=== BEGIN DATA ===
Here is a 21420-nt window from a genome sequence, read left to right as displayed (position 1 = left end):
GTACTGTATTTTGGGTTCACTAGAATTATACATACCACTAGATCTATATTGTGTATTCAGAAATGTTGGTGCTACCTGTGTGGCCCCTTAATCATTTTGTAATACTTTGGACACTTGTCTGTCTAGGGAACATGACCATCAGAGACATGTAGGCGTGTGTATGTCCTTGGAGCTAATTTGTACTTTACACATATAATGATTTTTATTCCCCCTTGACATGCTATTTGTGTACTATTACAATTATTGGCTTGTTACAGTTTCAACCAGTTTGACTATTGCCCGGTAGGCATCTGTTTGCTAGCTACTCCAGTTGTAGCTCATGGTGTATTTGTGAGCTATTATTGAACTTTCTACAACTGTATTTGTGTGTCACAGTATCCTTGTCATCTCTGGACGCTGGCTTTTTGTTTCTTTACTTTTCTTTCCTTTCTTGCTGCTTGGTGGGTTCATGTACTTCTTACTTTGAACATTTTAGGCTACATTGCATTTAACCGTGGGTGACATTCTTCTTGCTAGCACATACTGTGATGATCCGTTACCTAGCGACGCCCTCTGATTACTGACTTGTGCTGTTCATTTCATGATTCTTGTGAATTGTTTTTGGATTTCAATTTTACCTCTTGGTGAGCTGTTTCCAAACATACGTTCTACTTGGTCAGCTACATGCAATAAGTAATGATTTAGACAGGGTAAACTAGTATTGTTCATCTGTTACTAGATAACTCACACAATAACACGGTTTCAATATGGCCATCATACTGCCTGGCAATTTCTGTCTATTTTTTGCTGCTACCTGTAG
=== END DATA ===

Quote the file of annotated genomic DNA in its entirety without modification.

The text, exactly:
Here is a 21420-nt window from a genome sequence, read left to right as displayed (position 1 = left end):
GTACTGTATTTTGGGTTCACTAGAATTATACATACCACTAGATCTATATTGTGTATTCAGAAATGTTGGTGCTACCTGTGTGGCCCCTTAATCATTTTGTAATACTTTGGACACTTGTCTGTCTAGGGAACATGACCATCAGAGACATGTAGGCGTGTGTATGTCCTTGGAGCTAATTTGTACTTTACACATATAATGATTTTTATTCCCCCTTGACATGCTATTTGTGTACTATTACAATTATTGGCTTGTTACAGTTTCAACCAGTTTGACTATTGCCCGGTAGGCATCTGTTTGCTAGCTACTCCAGTTGTAGCTCATGGTGTATTTGTGAGCTATTATTGAACTTTCTACAACTGTATTTGTGTGTCACAGTATCCTTGTCATCTCTGGACGCTGGCTTTTTGTTTCTTTACTTTTCTTTCCTTTCTTGCTGCTTGGTGGGTTCATGTACTTCTTACTTTGAACATTTTAGGCTACATTGCATTTAACCGTGGGTGACATTCTTCTTGCTAGCACATACTGTGATGATCCGTTACCTAGCGACGCCCTCTGATTACTGACTTGTGCTGTTCATTTCATGATTCTTGTGAATTGTTTTTGGATTTCAATTTTACCTCTTGGTGAGCTGTTTCCAAACATACGTTCTACTTGGTCAGCTACATGCAATAAGTAATGATTTAGACAGGGTAAACTAGTATTGTTCATCTGTTACTAGATAACTCACACAATAACACGGTTTCAATATGGCCATCATACTGCCTGGCAATTTCTGTCTATTTTTTGCTGCTACCTGTAG